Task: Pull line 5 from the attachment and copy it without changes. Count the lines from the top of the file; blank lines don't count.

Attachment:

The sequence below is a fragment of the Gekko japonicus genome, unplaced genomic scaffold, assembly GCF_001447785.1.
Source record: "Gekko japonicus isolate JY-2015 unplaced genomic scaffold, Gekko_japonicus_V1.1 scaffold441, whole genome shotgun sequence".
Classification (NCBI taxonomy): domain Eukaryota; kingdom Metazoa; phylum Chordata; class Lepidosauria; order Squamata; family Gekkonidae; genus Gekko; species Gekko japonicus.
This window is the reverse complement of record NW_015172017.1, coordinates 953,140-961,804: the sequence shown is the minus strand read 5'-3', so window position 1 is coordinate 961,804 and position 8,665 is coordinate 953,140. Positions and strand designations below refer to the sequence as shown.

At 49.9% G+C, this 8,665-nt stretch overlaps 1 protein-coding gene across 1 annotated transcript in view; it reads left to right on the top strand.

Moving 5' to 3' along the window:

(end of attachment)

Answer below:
At 49.9% G+C, this 8,665-nt stretch overlaps 1 protein-coding gene across 1 annotated transcript in view; it reads left to right on the top strand.